Email Us 781-239-1600

Divorce Myths

Misconceptions About Divorce & Mediation

Myths and misinformation often shape people’s understanding of divorce law and their options for reaching a settlement through mediation or litigation. Sometimes, these misconceptions are simply wrong; other times, a more specific application must be considered. Since we believe that separating fact from fiction will better enable you to make a decision about whether divorce mediation is the right choice for you and your spouse, we offer this compilation of some common myths.


Fiction:   “We don’t need a mediator. No one is contesting this divorce. It will be quick and easy.”     

Fact:   Quick and easy has little to do with the fact that the divorce is not contested.  Actually, the majority of divorces are not contested. The irony is that although even in an uncontested divorce, where neither party objects to divorcing, there may be specific points of contention that have to be resolved. Even if there is not disagreement on major areas of property, support, and custody, the couple should be methodical and thorough in crafting the terms of their Agreement. Issues resolved now represent the most cost-effective route to ensuring the longevity of your agreement, freeing you from a future of misunderstandings and returns to court.


Fiction:   “If I enter mediation, I cannot have legal counsel.”

Fact:   NO, it is never true that individuals who elect to mediate renounce their right to have legal counsel. It is true that people in mediation use legal services in different ways. Some individuals are referred to mediation by their lawyers, and may have counsel available to them throughout the process to answer questions and/or to review proposals. Then there are others who seek legal counsel during the mediation process, and still others who wait until the end of the process, using their attorney to review the terms of their agreement prior to submission of the document for judicial approval. Then, too, others elect not to use legal services at all. All are acceptable methods.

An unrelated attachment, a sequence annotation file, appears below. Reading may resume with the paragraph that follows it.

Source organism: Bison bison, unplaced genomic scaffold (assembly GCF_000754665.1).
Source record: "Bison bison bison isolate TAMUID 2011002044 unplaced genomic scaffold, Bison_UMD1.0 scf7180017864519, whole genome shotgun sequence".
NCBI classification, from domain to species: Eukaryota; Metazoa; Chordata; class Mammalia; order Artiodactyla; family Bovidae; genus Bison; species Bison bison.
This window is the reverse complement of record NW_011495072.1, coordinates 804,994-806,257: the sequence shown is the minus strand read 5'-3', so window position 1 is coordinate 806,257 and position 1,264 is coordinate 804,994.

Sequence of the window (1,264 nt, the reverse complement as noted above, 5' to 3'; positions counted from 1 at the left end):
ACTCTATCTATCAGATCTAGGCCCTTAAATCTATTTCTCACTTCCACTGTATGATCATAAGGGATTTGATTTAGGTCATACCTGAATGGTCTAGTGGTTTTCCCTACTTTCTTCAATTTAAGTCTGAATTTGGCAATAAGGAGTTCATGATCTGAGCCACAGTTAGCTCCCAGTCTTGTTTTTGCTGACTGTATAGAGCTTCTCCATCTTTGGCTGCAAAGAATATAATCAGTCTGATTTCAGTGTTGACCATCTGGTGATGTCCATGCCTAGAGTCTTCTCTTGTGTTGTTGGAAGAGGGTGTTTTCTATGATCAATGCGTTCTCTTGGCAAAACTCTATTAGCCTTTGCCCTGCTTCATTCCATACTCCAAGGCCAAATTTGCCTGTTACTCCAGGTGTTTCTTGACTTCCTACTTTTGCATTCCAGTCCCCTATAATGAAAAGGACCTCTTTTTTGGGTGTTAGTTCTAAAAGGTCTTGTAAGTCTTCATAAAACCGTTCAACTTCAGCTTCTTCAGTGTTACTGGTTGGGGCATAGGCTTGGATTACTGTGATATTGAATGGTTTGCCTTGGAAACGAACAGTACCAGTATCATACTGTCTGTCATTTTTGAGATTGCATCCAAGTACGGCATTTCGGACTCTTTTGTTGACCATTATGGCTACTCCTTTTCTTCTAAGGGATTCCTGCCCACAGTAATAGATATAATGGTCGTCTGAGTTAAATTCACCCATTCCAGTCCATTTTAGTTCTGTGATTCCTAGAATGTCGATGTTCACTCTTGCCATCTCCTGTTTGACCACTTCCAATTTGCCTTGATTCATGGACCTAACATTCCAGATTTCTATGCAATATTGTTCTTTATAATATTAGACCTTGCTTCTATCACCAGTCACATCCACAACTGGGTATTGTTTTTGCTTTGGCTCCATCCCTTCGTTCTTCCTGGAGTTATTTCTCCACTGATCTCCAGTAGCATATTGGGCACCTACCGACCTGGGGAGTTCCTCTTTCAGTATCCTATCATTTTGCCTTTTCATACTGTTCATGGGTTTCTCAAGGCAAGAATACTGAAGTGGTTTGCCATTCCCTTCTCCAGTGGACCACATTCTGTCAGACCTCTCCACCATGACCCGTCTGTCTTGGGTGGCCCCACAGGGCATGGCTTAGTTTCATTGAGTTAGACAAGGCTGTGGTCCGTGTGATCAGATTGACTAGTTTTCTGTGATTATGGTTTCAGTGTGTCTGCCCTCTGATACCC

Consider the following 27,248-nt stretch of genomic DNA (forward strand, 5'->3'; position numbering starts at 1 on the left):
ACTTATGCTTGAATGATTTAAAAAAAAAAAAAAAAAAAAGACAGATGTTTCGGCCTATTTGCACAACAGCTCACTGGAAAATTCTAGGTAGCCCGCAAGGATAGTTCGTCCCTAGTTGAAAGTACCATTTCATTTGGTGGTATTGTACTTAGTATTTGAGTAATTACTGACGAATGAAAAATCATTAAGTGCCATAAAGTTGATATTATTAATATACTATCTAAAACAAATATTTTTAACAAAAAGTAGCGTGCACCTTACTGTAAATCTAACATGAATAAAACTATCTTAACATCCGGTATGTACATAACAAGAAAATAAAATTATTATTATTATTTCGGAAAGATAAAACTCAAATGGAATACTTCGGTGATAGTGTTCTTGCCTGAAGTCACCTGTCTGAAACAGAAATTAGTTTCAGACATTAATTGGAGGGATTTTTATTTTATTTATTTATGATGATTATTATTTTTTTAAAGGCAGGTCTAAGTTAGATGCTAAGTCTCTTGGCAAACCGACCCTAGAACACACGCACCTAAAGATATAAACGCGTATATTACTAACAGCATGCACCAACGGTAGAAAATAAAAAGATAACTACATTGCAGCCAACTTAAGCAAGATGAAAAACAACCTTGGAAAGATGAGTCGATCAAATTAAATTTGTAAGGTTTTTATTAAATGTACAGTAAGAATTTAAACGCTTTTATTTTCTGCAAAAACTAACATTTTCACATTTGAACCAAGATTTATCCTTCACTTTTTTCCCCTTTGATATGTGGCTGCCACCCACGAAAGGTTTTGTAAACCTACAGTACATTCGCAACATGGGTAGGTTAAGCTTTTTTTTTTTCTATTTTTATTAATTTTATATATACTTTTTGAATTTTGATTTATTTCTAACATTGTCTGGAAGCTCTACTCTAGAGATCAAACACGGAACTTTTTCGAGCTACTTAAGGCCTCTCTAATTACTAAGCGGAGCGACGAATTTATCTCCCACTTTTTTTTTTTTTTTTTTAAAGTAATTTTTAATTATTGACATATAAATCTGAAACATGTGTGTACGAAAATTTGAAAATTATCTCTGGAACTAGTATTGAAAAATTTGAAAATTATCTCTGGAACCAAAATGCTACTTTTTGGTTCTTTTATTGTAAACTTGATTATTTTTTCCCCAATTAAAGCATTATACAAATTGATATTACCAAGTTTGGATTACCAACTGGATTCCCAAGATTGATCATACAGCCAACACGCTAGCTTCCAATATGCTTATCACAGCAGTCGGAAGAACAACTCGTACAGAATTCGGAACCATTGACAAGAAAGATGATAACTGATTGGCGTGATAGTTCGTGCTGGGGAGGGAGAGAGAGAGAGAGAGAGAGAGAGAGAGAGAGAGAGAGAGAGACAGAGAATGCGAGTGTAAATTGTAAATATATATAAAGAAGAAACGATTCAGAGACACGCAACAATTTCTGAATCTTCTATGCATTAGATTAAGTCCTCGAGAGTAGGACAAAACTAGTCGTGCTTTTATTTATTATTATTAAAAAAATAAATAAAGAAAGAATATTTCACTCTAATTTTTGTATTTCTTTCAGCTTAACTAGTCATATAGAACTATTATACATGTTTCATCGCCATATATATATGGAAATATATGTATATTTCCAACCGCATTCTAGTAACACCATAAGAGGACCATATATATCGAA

The mediation population is not all that different from other divorcing litigants in their use of legal services, varying from those who rely heavily on legal counsel for settlement to the increasingly growing segment of the divorcing population who mount cases pro se.


Fiction:   “Mediation is only for couples who communicate well.”

Fact:   Mediation is undeniably a process based on communication. However, it is the mediator’s responsibility to facilitate communication between spouses. It is the mediator’s responsibility to help each spouse express his and her needs, concerns, and priorities and to enter into a process built on creative problem-solving. The end goal is for the couple, with the mediator’s knowledge, guidance, and skill, to structure a settlement that maximizes resources, balances needs, and proves workable in the present and future.

Entering mediation with good communication skills is certainly helpful but rarely essential to the success of the mediation. Ironically, even those who have a history of communicating effectively may have trouble knowing and expressing their needs when facing divorce. These couples too require guidance and facilitation in grappling with thoughts and feelings in this confusing time of their lives.


Fiction:   “Inheritances are excluded from consideration in the division of  property.”

Fact:   There is perhaps no area that invites more confusion and lack of clarity than that surrounding inheritance. One judge did try to impose order in this chaotic arena by devising a formula based on years of marriage. The longer you were married, the greater the percentage you received of the other party’s inheritance. However, few of the other jurists agreed to a formulaic application, leaving the principles surrounding the division of inheritance grayer than gray. Factors such as intermingling inherited money with marital holdings, using inherited money to fund marital expenses, as well as when in the marriage the money was received are all key considerations with no clear-cut measure of how to integrate and apply such factors. The division of inheritances and of assets acquired prior to the marriage is a determination best decided by the couple.